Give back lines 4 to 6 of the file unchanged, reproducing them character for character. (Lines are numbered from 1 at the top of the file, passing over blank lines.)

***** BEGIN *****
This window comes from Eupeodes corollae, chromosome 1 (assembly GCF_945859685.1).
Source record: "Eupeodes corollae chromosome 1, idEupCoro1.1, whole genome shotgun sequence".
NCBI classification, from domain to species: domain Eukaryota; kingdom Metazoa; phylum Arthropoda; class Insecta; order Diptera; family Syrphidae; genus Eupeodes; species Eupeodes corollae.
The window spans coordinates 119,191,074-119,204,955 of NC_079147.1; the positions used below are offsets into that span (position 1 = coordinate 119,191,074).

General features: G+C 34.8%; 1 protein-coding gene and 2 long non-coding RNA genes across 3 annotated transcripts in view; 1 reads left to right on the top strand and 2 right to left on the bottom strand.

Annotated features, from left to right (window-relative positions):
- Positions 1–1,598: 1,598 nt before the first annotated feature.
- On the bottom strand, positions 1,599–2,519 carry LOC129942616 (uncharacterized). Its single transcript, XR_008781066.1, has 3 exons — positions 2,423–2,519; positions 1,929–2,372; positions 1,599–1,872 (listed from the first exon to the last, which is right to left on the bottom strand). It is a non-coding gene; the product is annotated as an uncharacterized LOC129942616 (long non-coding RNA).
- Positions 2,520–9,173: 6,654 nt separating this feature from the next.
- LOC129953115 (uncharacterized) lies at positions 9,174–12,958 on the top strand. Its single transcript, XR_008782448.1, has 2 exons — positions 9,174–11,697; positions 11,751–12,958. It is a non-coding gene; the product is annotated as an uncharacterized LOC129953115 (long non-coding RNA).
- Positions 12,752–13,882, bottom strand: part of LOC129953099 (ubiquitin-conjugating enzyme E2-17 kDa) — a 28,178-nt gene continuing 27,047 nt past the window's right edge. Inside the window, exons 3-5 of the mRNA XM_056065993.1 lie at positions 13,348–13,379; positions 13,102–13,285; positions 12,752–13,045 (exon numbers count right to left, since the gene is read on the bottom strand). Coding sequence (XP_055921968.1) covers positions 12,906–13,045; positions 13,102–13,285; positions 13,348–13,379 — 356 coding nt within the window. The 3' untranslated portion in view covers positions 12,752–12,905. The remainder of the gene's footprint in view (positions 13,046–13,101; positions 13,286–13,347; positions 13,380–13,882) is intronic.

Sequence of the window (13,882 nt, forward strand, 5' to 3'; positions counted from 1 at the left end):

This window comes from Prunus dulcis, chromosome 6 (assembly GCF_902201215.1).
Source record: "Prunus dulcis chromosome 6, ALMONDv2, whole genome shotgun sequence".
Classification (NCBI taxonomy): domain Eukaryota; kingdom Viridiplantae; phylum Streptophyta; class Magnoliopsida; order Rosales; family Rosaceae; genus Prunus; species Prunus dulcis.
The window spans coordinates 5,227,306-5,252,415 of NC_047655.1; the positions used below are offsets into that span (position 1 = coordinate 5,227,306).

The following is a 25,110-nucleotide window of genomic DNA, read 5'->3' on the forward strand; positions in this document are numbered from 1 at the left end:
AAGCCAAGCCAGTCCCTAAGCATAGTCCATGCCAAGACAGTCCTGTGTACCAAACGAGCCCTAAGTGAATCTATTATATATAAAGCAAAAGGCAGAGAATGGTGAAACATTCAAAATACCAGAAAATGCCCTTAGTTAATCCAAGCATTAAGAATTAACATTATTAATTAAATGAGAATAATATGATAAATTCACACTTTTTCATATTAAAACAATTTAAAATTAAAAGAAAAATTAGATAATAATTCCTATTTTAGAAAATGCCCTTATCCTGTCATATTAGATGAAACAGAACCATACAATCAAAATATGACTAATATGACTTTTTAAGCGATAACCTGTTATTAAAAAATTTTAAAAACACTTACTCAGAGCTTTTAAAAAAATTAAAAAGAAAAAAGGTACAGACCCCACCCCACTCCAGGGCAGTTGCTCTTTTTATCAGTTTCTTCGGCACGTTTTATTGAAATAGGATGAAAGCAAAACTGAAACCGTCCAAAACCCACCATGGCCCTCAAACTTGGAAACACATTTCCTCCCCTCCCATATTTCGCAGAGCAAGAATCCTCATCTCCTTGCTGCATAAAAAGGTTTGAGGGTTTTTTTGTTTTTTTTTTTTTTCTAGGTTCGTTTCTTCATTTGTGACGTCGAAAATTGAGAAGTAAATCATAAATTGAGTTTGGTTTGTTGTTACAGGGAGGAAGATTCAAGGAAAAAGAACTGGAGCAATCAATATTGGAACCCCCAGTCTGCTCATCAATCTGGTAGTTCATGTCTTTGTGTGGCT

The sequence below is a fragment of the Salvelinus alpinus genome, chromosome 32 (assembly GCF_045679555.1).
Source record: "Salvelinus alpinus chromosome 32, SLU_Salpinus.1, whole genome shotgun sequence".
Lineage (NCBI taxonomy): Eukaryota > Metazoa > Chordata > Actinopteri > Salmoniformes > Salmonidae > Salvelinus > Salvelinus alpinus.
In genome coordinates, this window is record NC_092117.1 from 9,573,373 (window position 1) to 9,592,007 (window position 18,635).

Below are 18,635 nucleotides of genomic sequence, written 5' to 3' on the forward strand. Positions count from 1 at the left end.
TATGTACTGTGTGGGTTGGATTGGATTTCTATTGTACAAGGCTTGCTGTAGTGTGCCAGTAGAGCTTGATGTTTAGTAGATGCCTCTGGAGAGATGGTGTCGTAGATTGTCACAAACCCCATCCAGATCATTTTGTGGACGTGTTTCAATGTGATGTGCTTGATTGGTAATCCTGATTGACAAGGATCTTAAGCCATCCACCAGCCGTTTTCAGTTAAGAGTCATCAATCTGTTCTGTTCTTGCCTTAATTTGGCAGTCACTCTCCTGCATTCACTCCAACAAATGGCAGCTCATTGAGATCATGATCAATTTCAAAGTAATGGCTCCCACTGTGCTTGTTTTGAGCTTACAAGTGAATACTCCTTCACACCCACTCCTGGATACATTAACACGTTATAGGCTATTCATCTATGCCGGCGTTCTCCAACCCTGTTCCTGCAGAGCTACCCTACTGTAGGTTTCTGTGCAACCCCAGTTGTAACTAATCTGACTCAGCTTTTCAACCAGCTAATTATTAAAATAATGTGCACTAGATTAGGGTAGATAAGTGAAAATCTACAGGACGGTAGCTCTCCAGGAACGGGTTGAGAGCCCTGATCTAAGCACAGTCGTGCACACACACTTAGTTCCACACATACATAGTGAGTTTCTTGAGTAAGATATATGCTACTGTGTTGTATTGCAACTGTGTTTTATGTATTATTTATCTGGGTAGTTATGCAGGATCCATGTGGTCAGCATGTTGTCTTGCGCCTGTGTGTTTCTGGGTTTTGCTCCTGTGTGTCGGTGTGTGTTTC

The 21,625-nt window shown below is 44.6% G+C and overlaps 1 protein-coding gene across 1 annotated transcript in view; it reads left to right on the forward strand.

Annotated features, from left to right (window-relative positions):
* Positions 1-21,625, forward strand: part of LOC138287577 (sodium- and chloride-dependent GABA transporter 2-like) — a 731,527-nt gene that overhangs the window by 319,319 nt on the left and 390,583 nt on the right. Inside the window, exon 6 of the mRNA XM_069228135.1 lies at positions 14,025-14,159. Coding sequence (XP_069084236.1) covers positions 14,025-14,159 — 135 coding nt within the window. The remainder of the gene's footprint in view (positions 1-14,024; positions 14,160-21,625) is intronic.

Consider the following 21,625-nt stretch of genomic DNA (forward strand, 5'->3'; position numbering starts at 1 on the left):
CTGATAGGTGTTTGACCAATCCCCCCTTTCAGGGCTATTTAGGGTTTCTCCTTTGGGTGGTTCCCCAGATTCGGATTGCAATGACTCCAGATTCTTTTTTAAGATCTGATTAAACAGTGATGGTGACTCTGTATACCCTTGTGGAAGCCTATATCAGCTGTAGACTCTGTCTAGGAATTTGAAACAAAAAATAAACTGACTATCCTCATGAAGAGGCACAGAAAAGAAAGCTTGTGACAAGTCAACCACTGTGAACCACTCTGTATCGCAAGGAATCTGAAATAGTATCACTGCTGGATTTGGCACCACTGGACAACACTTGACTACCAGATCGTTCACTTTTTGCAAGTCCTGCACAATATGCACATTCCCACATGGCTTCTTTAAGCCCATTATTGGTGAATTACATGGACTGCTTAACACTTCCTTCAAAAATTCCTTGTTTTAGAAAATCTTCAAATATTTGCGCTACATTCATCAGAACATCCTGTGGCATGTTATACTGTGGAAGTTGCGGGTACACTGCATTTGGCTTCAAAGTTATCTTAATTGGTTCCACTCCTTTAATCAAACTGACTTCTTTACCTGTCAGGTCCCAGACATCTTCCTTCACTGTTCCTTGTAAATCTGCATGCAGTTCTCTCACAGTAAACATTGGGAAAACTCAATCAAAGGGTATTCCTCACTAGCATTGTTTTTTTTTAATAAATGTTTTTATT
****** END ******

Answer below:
The window spans coordinates 119,191,074-119,204,955 of NC_079147.1; the positions used below are offsets into that span (position 1 = coordinate 119,191,074).

General features: G+C 34.8%; 1 protein-coding gene and 2 long non-coding RNA genes across 3 annotated transcripts in view; 1 reads left to right on the top strand and 2 right to left on the bottom strand.

Annotated features, from left to right (window-relative positions):